To Continue.... - Livin' the Good Life
Feb. 9th, 2008
03:40 pm - To Continue....
Imagine with me for a moment an animal in labor. How about a cat? Now, the first thing that cat wants to do is find a place to labor all by herself. She will find a dark closet or a remote corner of the garage or barn, away from people. Safe from other animals. Then she will most likely lie there on her side and purr during her early labor. She'll appear to be asleep. Very relaxed. Or she may pace around. Finally, she responds, without fanfare, to the urge to push her babies out one by one. It all appears rather effortless and peaceful. Quiet. She'll lick and care for her babies all by herself and make herself available for nursing. This is nature's perfect way. And, most of the time, the whole process goes off without a hitch.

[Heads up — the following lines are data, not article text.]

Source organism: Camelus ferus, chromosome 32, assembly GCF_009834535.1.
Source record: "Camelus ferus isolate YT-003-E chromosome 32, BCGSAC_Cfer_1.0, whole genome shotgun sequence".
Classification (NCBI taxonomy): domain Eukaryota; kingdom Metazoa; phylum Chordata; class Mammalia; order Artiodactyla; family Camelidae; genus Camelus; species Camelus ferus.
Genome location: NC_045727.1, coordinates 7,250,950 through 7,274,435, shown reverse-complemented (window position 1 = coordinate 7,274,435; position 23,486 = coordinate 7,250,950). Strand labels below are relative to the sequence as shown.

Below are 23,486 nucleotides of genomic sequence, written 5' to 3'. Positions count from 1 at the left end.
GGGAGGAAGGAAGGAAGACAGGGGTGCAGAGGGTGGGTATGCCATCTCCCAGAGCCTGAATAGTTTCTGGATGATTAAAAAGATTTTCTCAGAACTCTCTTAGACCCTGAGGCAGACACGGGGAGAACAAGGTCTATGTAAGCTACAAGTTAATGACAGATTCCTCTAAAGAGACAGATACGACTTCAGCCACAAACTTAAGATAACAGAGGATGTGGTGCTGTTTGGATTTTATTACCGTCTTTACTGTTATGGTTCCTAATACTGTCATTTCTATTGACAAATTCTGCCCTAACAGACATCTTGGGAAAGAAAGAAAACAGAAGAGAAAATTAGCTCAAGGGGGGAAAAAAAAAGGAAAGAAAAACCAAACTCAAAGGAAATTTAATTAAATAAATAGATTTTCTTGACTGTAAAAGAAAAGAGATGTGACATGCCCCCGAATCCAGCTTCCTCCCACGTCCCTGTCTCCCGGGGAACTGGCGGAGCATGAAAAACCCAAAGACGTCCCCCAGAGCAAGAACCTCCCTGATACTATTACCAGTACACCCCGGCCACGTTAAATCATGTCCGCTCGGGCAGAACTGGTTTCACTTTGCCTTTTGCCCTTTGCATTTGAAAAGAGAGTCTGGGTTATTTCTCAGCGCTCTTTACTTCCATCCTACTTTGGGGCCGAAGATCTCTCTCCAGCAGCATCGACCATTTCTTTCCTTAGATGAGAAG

Now, imagine with me a woman in labor today in a modern hospital. When she walks in, the first thing that happens is that she gets a "cervical exam" to see if she's really in labor. An intrusive and uncomfortable experience for her. She is in an unfamiliar place, with unfamiliar people, that is anything but dark and private. She will then have a needle poked in her wrist and strapped to her so she can have a glucose drip, since she is not allowed to drink water, and they don't want her to become dehydrated. She has a strap placed around her belly that will electronically monitor her baby's heartbeat. Now that she is all hooked up with wires, she can't get up to go to the bathroom, so she has a catheter inserted. Strangers will come in and out of the room to check her progress regularly, with that same invasive and uncomfortable procedure. They prefer that she lies on her back so they can get a good reading on the monitor. This position causes her great discomfort and adds to her pain. And because she can't move around at will to find the most comfortable positions to labor in, she has additional pain. This causes tension, which in turn causes more pain. Her tension makes her contractions erratic and not very effective. This means that her labor will dawdle along. The doctor calls in to see how the mom is progressing, and they say "very slowly". It's Saturday, and the doc has a golf date that he doesn't want to miss that afternoon. He orders a pitocin drip through the mom's IV to speed things up. This drip causes much stronger contractions that are excruciatingly painful. The mother asks for some pain medication to deal with these unnaturally intense contractions. She gets an epidural, an injection inserted next to the spinal canal of the low back. This takes the edge off the pain, as the mom is now numb from the waist down. But, now her contractions slow down due to the medication. The doc orders more pitocin to speed things up. The contractions get stronger than ever. Though she can barely feel her incredibly strong contractions now, her BABY SURE CAN! These contractions are stressing this poor little guy out. TOO STRONG! The fetal moniter picks up signals of distress from the baby. Baby's not handling it well! Call the doctor! The doctor orders the nurses to prepare the operating room for a C-section. The surgery takes about 20 minutes. Looks like doc will make his golf game after all. While he rushes off, the mother is shakily dealing with the after-effects of major surgery. She can't nurse the baby immediately, like she had planned, because the baby is whisked away to intensive care to be monitored for the stress he underwent due to the pitocin. The baby is sleepy and unresponsive due to the effects of the epidural his mother received in labor. This requires even more vigilant monitoring. In the meantime, they prick the baby's heel to draw blood for "mandatory" tests, vaccinate the baby for Hepititus B, put blinding drops in his eyes to ward off his mother's potential venereal disease, scrubbed thoroughly (and often roughly), swaddled and put in a warmer for observation. Back in labor and recovery, mom wants her baby, but feels helpless to do anything about it. Separated at birth. A sad and unnecessary state of affairs. In the animal world, if you take a baby from it's mother at birth, there is a good chance that the mother will reject her baby when reunited. In nature, separation just doesn't happen if the baby is going to survive. And THIS is the reason that I said in my last post that hospitals are UNSAFE places to have babies. Ever heard the word "iatrogenic"? It means "caused by medical treatment". The labor and delivery wards are full of unwitting victims of iatrogenic disasters. Give me a nice, dark closet ANY DAY.